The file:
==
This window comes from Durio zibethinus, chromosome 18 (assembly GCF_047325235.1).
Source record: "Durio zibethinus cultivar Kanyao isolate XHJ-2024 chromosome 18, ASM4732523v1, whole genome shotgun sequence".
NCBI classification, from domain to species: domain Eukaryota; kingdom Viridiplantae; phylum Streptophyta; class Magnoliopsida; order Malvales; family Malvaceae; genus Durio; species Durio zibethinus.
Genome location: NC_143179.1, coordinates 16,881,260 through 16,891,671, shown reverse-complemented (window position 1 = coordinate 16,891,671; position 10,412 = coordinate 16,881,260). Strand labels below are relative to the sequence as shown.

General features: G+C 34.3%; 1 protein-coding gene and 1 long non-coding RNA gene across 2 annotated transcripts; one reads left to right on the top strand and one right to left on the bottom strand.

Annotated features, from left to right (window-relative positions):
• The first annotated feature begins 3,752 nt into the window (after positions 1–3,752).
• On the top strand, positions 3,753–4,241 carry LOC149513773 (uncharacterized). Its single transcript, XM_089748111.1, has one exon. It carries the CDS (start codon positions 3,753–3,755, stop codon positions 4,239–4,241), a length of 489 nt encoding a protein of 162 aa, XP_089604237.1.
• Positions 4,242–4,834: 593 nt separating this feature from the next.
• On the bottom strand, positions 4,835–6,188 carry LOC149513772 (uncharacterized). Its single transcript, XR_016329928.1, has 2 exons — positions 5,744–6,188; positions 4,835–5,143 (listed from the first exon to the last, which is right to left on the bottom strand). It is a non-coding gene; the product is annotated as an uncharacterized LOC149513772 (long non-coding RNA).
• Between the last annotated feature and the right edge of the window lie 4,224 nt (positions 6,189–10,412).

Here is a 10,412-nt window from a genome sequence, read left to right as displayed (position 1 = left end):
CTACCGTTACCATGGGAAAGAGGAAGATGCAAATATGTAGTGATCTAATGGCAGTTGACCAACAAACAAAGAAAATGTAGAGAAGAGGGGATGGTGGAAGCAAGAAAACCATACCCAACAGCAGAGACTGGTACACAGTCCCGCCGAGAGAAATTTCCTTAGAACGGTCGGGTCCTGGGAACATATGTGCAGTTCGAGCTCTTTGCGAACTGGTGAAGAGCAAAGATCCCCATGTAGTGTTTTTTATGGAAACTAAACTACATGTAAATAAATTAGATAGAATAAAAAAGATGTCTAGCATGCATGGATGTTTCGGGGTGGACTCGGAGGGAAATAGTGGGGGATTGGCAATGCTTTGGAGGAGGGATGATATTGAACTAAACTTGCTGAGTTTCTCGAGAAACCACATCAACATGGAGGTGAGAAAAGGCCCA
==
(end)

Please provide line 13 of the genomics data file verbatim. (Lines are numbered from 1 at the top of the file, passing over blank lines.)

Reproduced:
CTACCGTTACCATGGGAAAGAGGAAGATGCAAATATGTAGTGATCTAATGGCAGTTGACCAACAAACAAAGAAAATGTAGAGAAGAGGGGATGGTGGAAGCAAGAAAACCATACCCAACAGCAGAGACTGGTACACAGTCCCGCCGAGAGAAATTTCCTTAGAACGGTCGGGTCCTGGGAACATATGTGCAGTTCGAGCTCTTTGCGAACTGGTGAAGAGCAAAGATCCCCATGTAGTGTTTTTTATGGAAACTAAACTACATGTAAATAAATTAGATAGAATAAAAAAGATGTCTAGCATGCATGGATGTTTCGGGGTGGACTCGGAGGGAAATAGTGGGGGATTGGCAATGCTTTGGAGGAGGGATGATATTGAACTAAACTTGCTGAGTTTCTCGAGAAACCACATCAACATGGAGGTGAGAAAAGGCCCA